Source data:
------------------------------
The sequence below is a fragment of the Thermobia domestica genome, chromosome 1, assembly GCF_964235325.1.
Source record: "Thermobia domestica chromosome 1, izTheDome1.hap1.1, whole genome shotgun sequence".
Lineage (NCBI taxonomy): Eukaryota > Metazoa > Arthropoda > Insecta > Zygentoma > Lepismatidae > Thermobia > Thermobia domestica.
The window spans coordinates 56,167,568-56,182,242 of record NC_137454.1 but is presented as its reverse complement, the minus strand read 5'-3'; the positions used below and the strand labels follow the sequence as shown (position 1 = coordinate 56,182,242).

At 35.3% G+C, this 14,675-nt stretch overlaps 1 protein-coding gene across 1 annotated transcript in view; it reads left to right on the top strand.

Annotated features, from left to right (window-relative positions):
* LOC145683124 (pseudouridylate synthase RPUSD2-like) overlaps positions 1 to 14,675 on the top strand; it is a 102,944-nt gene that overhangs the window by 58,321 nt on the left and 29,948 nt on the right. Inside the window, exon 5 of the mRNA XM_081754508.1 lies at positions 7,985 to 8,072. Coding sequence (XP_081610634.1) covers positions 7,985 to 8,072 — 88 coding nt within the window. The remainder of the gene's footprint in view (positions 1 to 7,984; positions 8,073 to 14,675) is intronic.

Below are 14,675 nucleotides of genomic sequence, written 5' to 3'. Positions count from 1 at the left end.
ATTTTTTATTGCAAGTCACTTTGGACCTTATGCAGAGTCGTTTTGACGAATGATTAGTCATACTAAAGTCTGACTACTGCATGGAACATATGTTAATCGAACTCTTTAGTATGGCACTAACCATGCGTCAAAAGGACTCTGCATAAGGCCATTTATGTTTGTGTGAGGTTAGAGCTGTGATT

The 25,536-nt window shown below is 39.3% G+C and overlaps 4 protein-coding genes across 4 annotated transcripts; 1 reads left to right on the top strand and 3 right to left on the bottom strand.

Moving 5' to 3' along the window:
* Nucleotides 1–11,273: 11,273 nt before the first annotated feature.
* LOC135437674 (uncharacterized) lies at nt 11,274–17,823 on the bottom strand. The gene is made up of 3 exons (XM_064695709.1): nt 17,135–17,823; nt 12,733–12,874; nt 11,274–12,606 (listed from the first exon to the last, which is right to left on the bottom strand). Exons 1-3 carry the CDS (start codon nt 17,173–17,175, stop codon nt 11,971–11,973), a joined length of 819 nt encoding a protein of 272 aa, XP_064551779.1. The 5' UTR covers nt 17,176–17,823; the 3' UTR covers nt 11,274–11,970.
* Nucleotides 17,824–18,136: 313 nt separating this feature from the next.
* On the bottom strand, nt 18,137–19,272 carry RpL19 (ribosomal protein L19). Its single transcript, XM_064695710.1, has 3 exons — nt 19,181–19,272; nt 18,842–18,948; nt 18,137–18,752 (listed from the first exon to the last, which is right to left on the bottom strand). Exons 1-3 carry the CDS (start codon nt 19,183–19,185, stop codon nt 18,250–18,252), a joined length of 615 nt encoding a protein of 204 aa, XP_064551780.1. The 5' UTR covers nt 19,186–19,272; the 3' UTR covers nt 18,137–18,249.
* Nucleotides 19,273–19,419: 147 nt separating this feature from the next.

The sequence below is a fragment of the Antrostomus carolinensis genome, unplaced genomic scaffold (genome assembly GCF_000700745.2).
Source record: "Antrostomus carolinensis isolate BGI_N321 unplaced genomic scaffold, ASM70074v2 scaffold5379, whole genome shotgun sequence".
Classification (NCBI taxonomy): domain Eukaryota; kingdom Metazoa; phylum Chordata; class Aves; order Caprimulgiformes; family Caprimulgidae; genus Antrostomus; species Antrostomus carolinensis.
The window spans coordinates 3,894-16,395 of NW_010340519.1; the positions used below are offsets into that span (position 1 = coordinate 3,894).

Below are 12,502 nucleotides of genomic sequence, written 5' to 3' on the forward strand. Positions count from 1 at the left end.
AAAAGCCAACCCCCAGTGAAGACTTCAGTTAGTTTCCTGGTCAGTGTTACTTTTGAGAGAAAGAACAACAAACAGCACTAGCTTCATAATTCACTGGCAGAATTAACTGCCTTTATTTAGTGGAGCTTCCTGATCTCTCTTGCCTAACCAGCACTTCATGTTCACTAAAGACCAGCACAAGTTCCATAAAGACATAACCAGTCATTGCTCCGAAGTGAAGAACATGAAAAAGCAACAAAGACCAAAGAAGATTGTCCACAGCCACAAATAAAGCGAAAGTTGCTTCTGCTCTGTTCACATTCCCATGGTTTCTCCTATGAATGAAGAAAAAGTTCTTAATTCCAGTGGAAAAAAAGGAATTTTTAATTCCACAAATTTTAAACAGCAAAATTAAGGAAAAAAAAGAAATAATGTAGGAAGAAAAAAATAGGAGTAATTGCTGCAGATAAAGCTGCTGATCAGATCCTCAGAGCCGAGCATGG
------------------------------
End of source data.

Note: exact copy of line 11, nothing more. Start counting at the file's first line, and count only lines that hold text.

Moving 5' to 3' along the window: